Suicide among Children and Early Adolescents

March 17, 2017
News Type:  Weekly Spark, Weekly Spark Research

A study comparing children (aged 5 to 11) and early adolescents (aged 12 to 14) who died by suicide found that most were male and died at home. The authors suggested that (1) children with attention-deficit disorder/attention-deficit hyperactivity disorder (ADD/ADHD) should be targeted for prevention, since ADD/ADHD was the most common condition among children with known mental health problems who died by suicide; (2) health care providers, families, peers, and school personnel should be taught to recognize and respond to the warning signs of suicide, given that 29 percent of both children and early adolescents who died by suicide had disclosed their intent to another person; and (3) programs that improve interpersonal problem-solving skills should be implemented in early childhood, since relationship problems were the most common circumstance precipitating suicide in both age groups.

This research analyzed data from the 17 states that contributed to the National Violent Death Reporting System between 2003 and 2012. It found that the proportion of suicides among black young people was larger in the 5-to-11-year age group (36.8 percent) compared to the 12-to-14-year age group (11.6 percent), while the proportion of deaths among Hispanic young people remained fairly constant across the age ranges. Results also indicated that 80.5 percent of the suicides of children, and 64.1 percent of the suicides of early adolescents, were associated with hanging, strangulation, or suffocation. In addition, 13.8 percent of the suicides of children, and 29.5 percent of the suicides of early adolescents, were associated with firearms.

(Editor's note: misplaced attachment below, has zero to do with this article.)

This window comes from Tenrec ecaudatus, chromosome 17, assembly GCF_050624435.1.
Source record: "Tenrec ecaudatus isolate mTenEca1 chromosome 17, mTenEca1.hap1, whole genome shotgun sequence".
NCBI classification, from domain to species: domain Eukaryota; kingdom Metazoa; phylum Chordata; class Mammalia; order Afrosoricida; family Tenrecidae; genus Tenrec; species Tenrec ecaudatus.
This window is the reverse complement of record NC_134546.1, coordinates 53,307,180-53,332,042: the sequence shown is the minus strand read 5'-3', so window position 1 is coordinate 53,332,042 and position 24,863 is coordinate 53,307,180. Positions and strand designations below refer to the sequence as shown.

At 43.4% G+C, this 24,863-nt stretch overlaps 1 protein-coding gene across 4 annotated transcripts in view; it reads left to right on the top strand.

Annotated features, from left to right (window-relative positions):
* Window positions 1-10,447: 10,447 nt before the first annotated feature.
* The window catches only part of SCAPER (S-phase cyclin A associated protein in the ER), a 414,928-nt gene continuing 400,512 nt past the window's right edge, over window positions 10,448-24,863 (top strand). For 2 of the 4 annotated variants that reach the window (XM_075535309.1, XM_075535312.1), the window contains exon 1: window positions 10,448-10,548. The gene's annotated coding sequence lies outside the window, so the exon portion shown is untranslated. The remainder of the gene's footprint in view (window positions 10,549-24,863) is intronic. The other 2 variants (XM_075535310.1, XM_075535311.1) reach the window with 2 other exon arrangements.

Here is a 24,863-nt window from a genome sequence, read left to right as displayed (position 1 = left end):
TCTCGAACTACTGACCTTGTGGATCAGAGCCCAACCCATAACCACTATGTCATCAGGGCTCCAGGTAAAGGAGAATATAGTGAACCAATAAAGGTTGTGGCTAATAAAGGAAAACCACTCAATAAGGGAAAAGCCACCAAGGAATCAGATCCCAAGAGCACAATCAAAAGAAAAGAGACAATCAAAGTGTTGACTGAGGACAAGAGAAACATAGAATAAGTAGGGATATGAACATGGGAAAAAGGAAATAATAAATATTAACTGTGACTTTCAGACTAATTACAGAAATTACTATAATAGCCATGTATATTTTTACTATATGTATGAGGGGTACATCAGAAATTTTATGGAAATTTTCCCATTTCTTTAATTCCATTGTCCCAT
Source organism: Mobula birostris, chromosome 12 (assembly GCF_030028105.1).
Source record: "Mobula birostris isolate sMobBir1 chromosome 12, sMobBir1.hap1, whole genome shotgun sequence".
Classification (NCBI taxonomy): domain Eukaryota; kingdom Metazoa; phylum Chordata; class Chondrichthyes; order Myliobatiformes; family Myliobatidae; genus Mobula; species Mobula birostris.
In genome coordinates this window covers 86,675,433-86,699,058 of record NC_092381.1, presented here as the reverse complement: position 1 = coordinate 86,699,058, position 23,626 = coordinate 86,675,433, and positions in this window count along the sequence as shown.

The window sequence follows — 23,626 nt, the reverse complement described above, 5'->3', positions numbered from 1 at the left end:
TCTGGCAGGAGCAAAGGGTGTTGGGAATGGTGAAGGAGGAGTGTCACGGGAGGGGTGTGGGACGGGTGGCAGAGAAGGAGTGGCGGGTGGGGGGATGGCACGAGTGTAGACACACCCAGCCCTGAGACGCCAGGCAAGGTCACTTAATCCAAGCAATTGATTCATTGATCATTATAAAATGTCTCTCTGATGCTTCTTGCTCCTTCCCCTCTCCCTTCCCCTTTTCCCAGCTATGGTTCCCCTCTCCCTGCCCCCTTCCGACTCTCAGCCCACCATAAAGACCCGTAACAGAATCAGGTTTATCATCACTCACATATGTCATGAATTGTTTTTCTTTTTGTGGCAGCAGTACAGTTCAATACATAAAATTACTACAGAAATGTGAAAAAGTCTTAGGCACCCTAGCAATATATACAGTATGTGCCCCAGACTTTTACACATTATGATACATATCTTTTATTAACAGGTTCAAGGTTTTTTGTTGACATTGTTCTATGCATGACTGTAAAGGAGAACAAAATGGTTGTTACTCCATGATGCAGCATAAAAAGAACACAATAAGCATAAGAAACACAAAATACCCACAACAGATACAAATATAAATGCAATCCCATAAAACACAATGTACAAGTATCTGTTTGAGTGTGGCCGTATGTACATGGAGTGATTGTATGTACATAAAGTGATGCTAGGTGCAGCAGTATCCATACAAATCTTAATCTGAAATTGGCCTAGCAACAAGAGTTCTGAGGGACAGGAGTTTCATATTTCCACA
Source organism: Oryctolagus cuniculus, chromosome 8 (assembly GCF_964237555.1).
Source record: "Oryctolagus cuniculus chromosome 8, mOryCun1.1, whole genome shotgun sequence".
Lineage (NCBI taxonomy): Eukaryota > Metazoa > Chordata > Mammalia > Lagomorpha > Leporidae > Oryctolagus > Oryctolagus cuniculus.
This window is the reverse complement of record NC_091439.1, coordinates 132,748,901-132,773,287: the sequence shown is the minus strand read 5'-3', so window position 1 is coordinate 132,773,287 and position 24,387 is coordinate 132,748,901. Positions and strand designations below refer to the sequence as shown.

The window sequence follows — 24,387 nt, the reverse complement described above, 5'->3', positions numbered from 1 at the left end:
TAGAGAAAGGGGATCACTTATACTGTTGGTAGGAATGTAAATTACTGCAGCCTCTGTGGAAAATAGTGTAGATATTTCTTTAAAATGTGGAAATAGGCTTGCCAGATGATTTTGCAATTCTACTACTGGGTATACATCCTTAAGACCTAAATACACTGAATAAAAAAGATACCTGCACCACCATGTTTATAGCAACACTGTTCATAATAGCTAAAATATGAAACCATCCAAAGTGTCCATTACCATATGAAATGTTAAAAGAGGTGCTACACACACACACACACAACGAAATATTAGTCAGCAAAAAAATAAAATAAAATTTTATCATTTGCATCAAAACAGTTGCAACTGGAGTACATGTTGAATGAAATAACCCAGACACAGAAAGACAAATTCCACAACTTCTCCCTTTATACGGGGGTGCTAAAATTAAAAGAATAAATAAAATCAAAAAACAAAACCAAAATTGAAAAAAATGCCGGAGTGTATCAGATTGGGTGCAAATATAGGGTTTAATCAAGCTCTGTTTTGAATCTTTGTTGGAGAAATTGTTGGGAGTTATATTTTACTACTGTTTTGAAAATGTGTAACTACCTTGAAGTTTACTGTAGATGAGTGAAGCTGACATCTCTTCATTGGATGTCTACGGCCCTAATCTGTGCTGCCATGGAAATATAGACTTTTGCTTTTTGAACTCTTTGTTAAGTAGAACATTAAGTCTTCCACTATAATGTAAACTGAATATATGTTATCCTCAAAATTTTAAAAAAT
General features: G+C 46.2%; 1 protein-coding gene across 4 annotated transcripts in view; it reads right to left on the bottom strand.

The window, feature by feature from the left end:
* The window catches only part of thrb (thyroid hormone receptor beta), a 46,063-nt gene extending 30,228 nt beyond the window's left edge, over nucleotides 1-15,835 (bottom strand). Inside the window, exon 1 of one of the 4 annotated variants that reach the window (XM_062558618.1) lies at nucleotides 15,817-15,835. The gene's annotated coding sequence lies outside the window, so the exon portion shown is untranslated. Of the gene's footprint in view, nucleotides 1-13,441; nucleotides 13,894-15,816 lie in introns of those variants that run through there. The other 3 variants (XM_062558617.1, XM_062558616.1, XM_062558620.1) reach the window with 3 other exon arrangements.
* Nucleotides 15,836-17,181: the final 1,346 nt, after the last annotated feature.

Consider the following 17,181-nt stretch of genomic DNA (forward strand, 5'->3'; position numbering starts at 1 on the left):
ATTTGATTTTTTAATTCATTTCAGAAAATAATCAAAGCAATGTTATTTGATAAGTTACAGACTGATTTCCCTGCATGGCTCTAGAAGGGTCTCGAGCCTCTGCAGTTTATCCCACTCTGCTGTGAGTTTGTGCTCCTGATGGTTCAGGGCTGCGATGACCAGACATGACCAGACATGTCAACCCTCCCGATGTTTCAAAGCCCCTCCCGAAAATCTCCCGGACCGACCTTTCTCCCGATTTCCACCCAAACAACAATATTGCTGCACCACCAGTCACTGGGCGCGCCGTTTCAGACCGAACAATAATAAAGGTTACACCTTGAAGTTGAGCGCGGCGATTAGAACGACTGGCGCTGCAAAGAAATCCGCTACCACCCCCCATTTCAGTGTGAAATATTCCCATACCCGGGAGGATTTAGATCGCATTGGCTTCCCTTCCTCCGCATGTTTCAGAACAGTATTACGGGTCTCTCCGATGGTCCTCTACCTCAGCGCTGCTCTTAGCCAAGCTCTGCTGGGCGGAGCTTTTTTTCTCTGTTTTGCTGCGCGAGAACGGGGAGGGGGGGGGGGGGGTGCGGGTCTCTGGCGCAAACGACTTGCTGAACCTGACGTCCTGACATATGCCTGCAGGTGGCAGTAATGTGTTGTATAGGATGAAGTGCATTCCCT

While the most common condition among children with known mental health problems was ADD/ADHD, the most common condition among early adolescents was depression. Although relationship problems were the most common triggers for suicide in both age groups, children were more apt to have relationship problems with family members and friends, while early adolescents were more likely to have problems with boyfriends or girlfriends. The study also found that 1.2 percent of both children and early adolescents were in public custody at the time of their deaths.

Sheftall, A. H., Asti, L., Horowitz, L. M., Felts, A., Fontanella, C. A., Campo, J. V., & Bridge, J. A.  (2016). Suicide in elementary school-aged children and early adolescents. Pediatrics, 138(4). doi: 10.1542/peds.2016-0436

Populations:  Youth, Children Ages 12 and Younger, Adolescents
About Suicide:  Risk and Protective Factors